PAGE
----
Yorkshire Dales walk - West Witton
- Credit: Archant
This walk of field paths and moorland tracks begins in the Dales village famed for the Burning of Bartle
Although not high, even by Yorkshire Dales standards, Penhill stands out in almost any panorama of lower Wensleydale and its long flat top makes it readily identifiable in distant views even from the North York Moors. This walk does not visit the actual summit, which is tucked away in the middle of the moor, but instead contents itself with the more interesting Penhill Beacon. This is more exciting country and in earlier centuries its prominence led to it being one of a string of strategic points where beacons were placed to warn of impending danger, raising the alarm faster than any horse could gallop. Over the generations the beacon carried news of the arrival of the Spanish Armada as well as countless raids by marauding Scots.
Standing among the well-kept cottages of West Witton today all that mayhem seems a long way off. The biggest disturbance these days comes from the main A684 which cuts the village in half and from the annual Burning of Bartle. Each August the effigy of Bartle is incinerated, Guy Fawkes-style, even though no one can remember why or agree who Bartle was. One legend has him as a sheep rustler while another says it was a statue of St Bartholomew, to whom the village church is dedicated, destroyed during the Reformation.
The walk starts at a lane by a small triangular tree-covered green at the western edge of the village. It weaves between cottages before leaving the buildings behind and rising across the hillside with views opening up across the dale, including to the square fortress of Bolton Castle on the other side of the valley. The lane passes a caravan site shortly after which it deteriorates into an enclosed rough track. Carry on along this, climbing past an old low quarry until it reaches a T-junction with another green road, High Lane.
Cross straight over and climb a stile and take the faint path signed to Black Scar, heading towards the end of the ridge of Penhill high above. The path climbs the field to leave by a gate high in the right hand wall and then continues curling up the slope to reach a plateau before the final slopes. Press on along it as it weaves through a gate then turn half left but look out for another path that soon leaves the main track and leads away uphill, making for a line of low spoil heap, a legacy of old lead workings.
When the heaps are almost reached a track rises firstly rightwards and then from the western end of the heaps turns to traverse leftwards up the slope on a narrow, well-made trod that eventually becomes a sunken way leading to the top of the hill. Soon after it breaches the gritstone cap it reaches a gate in the wall on the edge of the escarpment. Go through this and turn left through a rather boggy section alongside the wall, where stepping stones help to stay dryshod.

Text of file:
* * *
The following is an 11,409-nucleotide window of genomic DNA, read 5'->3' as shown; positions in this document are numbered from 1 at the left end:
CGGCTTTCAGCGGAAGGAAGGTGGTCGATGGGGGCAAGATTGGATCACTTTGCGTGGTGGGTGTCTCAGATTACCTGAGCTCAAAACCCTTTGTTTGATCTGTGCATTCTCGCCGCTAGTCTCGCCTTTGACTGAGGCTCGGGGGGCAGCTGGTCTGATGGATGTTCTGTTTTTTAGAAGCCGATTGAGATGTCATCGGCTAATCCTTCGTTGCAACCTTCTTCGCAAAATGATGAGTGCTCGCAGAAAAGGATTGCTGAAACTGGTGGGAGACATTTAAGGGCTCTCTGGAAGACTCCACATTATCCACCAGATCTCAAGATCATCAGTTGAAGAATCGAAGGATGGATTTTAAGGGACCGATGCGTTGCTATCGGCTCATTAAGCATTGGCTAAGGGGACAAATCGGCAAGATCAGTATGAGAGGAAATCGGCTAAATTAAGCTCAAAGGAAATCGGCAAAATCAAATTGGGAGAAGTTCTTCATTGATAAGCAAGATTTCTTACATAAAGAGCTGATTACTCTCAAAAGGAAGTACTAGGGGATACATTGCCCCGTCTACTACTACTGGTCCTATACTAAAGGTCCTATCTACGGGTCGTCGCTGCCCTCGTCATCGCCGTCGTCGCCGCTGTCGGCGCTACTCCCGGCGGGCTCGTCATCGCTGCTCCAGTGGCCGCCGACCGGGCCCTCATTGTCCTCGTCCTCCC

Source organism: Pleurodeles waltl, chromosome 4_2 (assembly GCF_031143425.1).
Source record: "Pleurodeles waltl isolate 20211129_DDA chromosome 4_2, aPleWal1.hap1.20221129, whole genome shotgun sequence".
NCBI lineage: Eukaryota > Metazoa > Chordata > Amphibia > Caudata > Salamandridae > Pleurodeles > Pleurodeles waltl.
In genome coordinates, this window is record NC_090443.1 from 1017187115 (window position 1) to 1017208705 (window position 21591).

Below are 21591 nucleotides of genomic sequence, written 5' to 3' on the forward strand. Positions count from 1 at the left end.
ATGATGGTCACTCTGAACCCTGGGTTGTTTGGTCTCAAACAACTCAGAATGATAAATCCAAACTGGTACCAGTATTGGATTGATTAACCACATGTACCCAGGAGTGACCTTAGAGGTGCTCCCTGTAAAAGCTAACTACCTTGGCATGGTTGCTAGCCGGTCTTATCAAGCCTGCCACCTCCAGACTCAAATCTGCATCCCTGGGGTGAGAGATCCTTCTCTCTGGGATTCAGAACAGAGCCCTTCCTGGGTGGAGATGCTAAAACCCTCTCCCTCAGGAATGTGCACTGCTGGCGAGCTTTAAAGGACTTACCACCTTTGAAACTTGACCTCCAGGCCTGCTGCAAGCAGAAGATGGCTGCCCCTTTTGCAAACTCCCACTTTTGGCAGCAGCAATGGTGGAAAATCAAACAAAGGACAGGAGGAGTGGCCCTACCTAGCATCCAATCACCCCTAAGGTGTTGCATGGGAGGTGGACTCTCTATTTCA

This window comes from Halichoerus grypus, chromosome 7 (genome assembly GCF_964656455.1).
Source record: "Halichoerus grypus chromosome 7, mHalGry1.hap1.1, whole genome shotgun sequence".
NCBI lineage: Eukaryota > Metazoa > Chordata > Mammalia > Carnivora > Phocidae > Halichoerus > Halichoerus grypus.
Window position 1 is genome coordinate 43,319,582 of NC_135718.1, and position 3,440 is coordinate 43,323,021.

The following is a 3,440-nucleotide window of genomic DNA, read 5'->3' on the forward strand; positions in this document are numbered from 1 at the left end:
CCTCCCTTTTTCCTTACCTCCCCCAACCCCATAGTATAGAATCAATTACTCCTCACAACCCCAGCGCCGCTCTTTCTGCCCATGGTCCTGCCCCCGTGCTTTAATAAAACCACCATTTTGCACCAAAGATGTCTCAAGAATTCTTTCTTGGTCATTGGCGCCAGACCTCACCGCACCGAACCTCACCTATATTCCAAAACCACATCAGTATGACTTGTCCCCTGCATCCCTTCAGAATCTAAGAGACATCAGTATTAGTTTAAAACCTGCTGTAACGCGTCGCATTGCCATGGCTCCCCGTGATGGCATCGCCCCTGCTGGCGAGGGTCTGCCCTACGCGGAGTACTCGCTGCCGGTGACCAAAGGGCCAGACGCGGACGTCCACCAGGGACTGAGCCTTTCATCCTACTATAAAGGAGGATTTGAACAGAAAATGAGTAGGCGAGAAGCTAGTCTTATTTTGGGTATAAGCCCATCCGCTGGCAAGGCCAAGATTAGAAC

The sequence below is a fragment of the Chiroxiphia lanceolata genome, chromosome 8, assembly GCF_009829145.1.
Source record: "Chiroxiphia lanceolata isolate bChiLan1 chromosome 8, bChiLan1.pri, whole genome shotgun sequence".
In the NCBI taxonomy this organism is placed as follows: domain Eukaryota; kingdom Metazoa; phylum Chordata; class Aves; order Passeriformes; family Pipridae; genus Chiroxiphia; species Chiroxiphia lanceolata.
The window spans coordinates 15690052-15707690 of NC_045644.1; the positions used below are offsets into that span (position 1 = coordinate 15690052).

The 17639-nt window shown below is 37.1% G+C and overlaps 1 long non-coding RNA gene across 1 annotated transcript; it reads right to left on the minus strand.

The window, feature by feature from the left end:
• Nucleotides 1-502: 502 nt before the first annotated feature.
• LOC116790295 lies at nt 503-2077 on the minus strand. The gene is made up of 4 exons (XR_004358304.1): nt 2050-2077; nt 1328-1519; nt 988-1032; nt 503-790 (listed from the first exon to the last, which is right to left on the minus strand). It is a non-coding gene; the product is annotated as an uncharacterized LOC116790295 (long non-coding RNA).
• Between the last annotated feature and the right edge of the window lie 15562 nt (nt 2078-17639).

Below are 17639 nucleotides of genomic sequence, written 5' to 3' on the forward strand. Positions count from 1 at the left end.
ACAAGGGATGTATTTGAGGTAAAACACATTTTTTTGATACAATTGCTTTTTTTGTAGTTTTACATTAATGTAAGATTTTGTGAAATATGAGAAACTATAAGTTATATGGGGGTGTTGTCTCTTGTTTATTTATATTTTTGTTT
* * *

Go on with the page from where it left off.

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Shortly there is a choice of ways. You can either continue along the wall past the trig point or, more interestingly, cross it at a fence stile and follow the edge of the escarpment eastwards with fine views along the length of Wensleydale to the Vale of York and, on a clear day, the North York Moors beyond. West Witton, looking like a model village from this height, is directly below.
Eventually both routes converge at a head-high square cairn crowned with a rough wooden cross, which marks the end of the ridge. This makes not only an ideal refreshment stop but also an excellent vantage point from which to pick out the descent route.
From the cairn take the steep slope dropping eastwards off the end of the ridge to a green track leading away across a series of nine fields to reach the Melmerby to West Witton road. At the road turn left downhill to curl round Penhill Farm and immediately afterwards take a farm track on the left signed to Penhill Quarry. The track, Flint Lane, eventually passes a small conifer plantation on the right. Ignore a stile at the far side of the next field and carry on to a second stile. Go through this and drop down the steep field. This leads to another green lane. Go straight across to a footpath signed to West Witton which continues downhill beside a ghyll with a charming cascade. Carry on across another field to a third, fainter, green lane. Again, cross this, heading towards the wood, which is entered by a small gate in the left hand end of the wall. Continue through the woods and across another field to the village.
Start/finish: West Witton
Distance: 6 miles/9.5km
Height gain: 1165ft/356m
Time: 3 hours
Terrain: Field paths, moorland tracks, steep climbs and descents
Parking: Roadside in the village
Refreshments: Pubs in West Witton
Map: OS OL30 Yorkshire Dales Northern and Central